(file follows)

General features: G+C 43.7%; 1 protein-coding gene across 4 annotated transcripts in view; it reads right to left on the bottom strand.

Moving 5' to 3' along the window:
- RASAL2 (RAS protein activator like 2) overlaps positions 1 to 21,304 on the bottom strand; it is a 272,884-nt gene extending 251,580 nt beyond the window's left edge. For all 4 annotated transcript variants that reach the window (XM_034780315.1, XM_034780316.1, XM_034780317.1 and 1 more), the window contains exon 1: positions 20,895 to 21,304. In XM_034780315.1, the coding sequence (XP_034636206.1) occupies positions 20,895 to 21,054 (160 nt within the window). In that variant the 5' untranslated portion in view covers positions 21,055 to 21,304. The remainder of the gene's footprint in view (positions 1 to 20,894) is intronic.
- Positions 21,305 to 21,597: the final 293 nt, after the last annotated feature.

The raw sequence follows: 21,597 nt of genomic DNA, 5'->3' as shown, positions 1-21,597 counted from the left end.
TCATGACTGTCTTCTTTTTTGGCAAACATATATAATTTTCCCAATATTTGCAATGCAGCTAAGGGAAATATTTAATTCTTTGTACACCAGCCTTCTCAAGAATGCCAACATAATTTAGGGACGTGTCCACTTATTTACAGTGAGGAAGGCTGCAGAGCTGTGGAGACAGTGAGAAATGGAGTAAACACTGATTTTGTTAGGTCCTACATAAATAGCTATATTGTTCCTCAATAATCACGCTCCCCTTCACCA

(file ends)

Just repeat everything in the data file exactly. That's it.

General features: G+C 43.7%; 1 protein-coding gene across 4 annotated transcripts in view; it reads right to left on the bottom strand.

Moving 5' to 3' along the window:
- RASAL2 (RAS protein activator like 2) overlaps positions 1 to 21,304 on the bottom strand; it is a 272,884-nt gene extending 251,580 nt beyond the window's left edge. For all 4 annotated transcript variants that reach the window (XM_034780315.1, XM_034780316.1, XM_034780317.1 and 1 more), the window contains exon 1: positions 20,895 to 21,304. In XM_034780315.1, the coding sequence (XP_034636206.1) occupies positions 20,895 to 21,054 (160 nt within the window). In that variant the 5' untranslated portion in view covers positions 21,055 to 21,304. The remainder of the gene's footprint in view (positions 1 to 20,894) is intronic.
- Positions 21,305 to 21,597: the final 293 nt, after the last annotated feature.

The raw sequence follows: 21,597 nt of genomic DNA, 5'->3' as shown, positions 1-21,597 counted from the left end.
TCATGACTGTCTTCTTTTTTGGCAAACATATATAATTTTCCCAATATTTGCAATGCAGCTAAGGGAAATATTTAATTCTTTGTACACCAGCCTTCTCAAGAATGCCAACATAATTTAGGGACGTGTCCACTTATTTACAGTGAGGAAGGCTGCAGAGCTGTGGAGACAGTGAGAAATGGAGTAAACACTGATTTTGTTAGGTCCTACATAAATAGCTATATTGTTCCTCAATAATCACGCTCCCCTTCACCA